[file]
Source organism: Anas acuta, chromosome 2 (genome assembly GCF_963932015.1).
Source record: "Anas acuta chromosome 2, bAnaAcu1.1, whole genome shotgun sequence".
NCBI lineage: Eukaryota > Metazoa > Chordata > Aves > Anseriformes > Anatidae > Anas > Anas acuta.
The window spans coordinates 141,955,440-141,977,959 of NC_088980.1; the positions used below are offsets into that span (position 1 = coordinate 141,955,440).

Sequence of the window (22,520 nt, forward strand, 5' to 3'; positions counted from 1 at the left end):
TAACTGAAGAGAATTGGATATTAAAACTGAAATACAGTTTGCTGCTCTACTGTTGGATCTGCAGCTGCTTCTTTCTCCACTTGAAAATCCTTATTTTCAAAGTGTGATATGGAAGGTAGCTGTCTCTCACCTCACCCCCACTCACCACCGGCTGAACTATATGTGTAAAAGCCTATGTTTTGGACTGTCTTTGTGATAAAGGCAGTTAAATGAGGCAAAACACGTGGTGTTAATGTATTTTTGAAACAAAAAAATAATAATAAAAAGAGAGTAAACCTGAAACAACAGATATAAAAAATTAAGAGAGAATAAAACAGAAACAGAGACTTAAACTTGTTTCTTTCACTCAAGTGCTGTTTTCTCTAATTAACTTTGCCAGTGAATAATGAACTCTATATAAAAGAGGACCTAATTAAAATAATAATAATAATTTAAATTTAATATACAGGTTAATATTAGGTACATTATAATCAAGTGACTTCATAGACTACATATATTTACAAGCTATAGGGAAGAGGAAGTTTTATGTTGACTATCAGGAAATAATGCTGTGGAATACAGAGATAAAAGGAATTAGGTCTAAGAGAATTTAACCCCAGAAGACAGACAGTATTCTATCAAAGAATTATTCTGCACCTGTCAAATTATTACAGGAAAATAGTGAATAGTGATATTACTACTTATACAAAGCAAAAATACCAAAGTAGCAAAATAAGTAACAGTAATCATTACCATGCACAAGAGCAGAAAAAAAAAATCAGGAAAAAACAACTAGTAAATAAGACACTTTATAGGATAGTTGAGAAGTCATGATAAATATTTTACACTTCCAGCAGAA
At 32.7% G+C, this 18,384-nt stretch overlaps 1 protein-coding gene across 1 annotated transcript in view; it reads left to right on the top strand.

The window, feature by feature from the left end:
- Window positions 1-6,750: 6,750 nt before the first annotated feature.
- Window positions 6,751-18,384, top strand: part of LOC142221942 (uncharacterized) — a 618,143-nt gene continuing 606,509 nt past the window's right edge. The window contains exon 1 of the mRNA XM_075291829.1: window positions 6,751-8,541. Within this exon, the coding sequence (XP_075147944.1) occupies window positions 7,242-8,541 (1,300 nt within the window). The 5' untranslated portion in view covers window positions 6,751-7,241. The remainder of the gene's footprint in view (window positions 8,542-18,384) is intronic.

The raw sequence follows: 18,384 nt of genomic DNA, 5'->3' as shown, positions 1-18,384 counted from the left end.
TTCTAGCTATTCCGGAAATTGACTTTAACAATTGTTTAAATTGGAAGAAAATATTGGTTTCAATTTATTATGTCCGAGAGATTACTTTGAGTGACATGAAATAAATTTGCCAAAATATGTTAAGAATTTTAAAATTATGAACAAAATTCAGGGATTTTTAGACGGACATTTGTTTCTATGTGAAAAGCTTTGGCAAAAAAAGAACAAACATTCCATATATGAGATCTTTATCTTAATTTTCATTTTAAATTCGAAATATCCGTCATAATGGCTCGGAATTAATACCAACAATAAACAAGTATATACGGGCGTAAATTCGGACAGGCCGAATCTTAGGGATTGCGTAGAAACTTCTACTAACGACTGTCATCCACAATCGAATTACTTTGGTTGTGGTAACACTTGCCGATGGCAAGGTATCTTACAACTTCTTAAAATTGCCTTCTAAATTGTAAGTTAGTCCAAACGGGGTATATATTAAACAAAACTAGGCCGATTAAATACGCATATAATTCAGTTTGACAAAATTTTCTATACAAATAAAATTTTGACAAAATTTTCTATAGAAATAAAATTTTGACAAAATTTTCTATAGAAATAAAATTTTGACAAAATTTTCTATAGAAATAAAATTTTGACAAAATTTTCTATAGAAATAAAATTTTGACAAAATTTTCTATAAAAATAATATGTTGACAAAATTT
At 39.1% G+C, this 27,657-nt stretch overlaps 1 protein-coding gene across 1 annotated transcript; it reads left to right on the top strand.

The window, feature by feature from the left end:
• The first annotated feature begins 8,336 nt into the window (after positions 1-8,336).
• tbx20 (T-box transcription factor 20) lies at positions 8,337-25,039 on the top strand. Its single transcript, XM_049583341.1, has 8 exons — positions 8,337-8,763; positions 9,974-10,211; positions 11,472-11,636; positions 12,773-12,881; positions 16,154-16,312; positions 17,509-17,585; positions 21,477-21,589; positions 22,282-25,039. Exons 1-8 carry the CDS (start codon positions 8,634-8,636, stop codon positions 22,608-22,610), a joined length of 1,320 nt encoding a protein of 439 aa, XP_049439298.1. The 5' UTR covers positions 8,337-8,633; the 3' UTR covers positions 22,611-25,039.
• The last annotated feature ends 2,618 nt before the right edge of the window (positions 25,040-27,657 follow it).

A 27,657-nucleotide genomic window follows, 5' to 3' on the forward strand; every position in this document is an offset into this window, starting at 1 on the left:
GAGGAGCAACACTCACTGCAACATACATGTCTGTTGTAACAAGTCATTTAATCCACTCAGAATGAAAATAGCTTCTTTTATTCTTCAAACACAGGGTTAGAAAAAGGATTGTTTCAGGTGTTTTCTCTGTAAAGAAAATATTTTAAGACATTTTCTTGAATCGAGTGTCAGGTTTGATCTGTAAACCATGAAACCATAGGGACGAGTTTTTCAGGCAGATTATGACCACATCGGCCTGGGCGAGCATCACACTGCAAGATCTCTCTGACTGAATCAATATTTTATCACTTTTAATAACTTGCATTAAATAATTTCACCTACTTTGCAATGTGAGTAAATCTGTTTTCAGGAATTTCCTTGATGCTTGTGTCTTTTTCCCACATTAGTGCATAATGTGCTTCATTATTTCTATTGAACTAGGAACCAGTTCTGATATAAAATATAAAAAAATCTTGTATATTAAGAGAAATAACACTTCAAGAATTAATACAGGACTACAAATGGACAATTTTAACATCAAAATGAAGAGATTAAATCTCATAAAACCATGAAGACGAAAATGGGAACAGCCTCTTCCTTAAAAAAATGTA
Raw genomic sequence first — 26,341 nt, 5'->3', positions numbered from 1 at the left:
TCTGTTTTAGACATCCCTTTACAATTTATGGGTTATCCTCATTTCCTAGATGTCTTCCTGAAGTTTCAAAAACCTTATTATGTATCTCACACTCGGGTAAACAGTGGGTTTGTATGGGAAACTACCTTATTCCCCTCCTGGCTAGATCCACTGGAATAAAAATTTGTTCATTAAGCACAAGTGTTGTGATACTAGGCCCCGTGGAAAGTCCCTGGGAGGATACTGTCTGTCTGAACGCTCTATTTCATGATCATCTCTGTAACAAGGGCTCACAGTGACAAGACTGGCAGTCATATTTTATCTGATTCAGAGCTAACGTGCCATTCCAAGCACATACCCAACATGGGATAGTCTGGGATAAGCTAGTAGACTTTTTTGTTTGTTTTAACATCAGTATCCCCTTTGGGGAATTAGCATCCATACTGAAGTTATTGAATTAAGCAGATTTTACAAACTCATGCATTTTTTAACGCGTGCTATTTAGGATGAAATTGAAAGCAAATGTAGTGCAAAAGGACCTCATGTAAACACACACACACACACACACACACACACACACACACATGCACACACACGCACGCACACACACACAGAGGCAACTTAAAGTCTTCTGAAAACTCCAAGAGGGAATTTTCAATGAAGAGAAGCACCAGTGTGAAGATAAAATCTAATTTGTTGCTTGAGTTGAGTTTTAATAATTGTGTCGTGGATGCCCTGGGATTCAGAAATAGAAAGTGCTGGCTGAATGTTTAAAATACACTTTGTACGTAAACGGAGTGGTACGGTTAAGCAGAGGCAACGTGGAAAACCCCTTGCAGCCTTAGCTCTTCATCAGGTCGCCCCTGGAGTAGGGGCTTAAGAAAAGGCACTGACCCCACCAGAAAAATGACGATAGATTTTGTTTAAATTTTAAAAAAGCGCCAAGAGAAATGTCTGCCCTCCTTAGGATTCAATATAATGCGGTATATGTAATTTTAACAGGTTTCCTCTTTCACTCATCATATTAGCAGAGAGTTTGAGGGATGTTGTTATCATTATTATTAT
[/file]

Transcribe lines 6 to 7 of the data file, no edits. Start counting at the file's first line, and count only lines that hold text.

TAACTGAAGAGAATTGGATATTAAAACTGAAATACAGTTTGCTGCTCTACTGTTGGATCTGCAGCTGCTTCTTTCTCCACTTGAAAATCCTTATTTTCAAAGTGTGATATGGAAGGTAGCTGTCTCTCACCTCACCCCCACTCACCACCGGCTGAACTATATGTGTAAAAGCCTATGTTTTGGACTGTCTTTGTGATAAAGGCAGTTAAATGAGGCAAAACACGTGGTGTTAATGTATTTTTGAAACAAAAAAATAATAATAAAAAGAGAGTAAACCTGAAACAACAGATATAAAAAATTAAGAGAGAATAAAACAGAAACAGAGACTTAAACTTGTTTCTTTCACTCAAGTGCTGTTTTCTCTAATTAACTTTGCCAGTGAATAATGAACTCTATATAAAAGAGGACCTAATTAAAATAATAATAATAATTTAAATTTAATATACAGGTTAATATTAGGTACATTATAATCAAGTGACTTCATAGACTACATATATTTACAAGCTATAGGGAAGAGGAAGTTTTATGTTGACTATCAGGAAATAATGCTGTGGAATACAGAGATAAAAGGAATTAGGTCTAAGAGAATTTAACCCCAGAAGACAGACAGTATTCTATCAAAGAATTATTCTGCACCTGTCAAATTATTACAGGAAAATAGTGAATAGTGATATTACTACTTATACAAAGCAAAAATACCAAAGTAGCAAAATAAGTAACAGTAATCATTACCATGCACAAGAGCAGAAAAAAAAAATCAGGAAAAAACAACTAGTAAATAAGACACTTTATAGGATAGTTGAGAAGTCATGATAAATATTTTACACTTCCAGCAGAA
At 32.7% G+C, this 18,384-nt stretch overlaps 1 protein-coding gene across 1 annotated transcript in view; it reads left to right on the top strand.